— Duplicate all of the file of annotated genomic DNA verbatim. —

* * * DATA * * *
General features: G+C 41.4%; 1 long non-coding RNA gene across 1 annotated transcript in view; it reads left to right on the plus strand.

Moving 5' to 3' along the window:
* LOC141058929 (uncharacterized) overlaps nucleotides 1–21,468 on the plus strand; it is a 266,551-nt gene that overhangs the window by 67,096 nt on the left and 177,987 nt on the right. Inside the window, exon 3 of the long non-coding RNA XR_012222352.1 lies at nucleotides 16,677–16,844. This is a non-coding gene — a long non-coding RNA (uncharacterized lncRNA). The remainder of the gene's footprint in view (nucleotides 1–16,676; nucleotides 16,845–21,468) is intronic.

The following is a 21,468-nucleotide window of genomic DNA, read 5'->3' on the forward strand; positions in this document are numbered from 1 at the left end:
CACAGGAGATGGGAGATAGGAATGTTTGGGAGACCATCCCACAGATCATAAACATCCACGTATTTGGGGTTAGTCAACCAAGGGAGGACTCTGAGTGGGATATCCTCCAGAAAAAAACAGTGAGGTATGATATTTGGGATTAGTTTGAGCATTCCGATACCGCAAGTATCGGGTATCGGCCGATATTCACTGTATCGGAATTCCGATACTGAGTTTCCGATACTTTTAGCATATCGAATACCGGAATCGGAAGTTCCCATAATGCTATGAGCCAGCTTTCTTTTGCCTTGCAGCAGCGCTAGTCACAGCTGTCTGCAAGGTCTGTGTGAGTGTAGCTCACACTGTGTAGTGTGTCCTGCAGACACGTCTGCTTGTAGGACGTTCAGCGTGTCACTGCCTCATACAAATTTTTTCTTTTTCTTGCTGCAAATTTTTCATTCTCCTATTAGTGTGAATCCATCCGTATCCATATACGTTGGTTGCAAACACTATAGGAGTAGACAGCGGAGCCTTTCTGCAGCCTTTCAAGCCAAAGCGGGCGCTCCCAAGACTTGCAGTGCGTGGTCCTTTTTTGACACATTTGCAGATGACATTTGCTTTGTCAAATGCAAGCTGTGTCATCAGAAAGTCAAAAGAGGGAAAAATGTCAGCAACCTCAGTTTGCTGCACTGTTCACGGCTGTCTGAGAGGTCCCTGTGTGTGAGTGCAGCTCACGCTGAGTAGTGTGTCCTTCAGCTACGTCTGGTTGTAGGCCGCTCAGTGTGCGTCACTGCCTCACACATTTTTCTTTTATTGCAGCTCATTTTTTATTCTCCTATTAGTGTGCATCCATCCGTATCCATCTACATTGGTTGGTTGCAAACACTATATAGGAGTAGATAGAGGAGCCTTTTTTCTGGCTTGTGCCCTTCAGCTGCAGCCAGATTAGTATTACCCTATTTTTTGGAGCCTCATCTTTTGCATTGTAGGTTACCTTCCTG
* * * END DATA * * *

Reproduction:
General features: G+C 41.4%; 1 long non-coding RNA gene across 1 annotated transcript in view; it reads left to right on the plus strand.

Moving 5' to 3' along the window:
* LOC141058929 (uncharacterized) overlaps nucleotides 1–21,468 on the plus strand; it is a 266,551-nt gene that overhangs the window by 67,096 nt on the left and 177,987 nt on the right. Inside the window, exon 3 of the long non-coding RNA XR_012222352.1 lies at nucleotides 16,677–16,844. This is a non-coding gene — a long non-coding RNA (uncharacterized lncRNA). The remainder of the gene's footprint in view (nucleotides 1–16,676; nucleotides 16,845–21,468) is intronic.

The following is a 21,468-nucleotide window of genomic DNA, read 5'->3' on the forward strand; positions in this document are numbered from 1 at the left end:
CACAGGAGATGGGAGATAGGAATGTTTGGGAGACCATCCCACAGATCATAAACATCCACGTATTTGGGGTTAGTCAACCAAGGGAGGACTCTGAGTGGGATATCCTCCAGAAAAAAACAGTGAGGTATGATATTTGGGATTAGTTTGAGCATTCCGATACCGCAAGTATCGGGTATCGGCCGATATTCACTGTATCGGAATTCCGATACTGAGTTTCCGATACTTTTAGCATATCGAATACCGGAATCGGAAGTTCCCATAATGCTATGAGCCAGCTTTCTTTTGCCTTGCAGCAGCGCTAGTCACAGCTGTCTGCAAGGTCTGTGTGAGTGTAGCTCACACTGTGTAGTGTGTCCTGCAGACACGTCTGCTTGTAGGACGTTCAGCGTGTCACTGCCTCATACAAATTTTTTCTTTTTCTTGCTGCAAATTTTTCATTCTCCTATTAGTGTGAATCCATCCGTATCCATATACGTTGGTTGCAAACACTATAGGAGTAGACAGCGGAGCCTTTCTGCAGCCTTTCAAGCCAAAGCGGGCGCTCCCAAGACTTGCAGTGCGTGGTCCTTTTTTGACACATTTGCAGATGACATTTGCTTTGTCAAATGCAAGCTGTGTCATCAGAAAGTCAAAAGAGGGAAAAATGTCAGCAACCTCAGTTTGCTGCACTGTTCACGGCTGTCTGAGAGGTCCCTGTGTGTGAGTGCAGCTCACGCTGAGTAGTGTGTCCTTCAGCTACGTCTGGTTGTAGGCCGCTCAGTGTGCGTCACTGCCTCACACATTTTTCTTTTATTGCAGCTCATTTTTTATTCTCCTATTAGTGTGCATCCATCCGTATCCATCTACATTGGTTGGTTGCAAACACTATATAGGAGTAGATAGAGGAGCCTTTTTTCTGGCTTGTGCCCTTCAGCTGCAGCCAGATTAGTATTACCCTATTTTTTGGAGCCTCATCTTTTGCATTGTAGGTTACCTTCCTG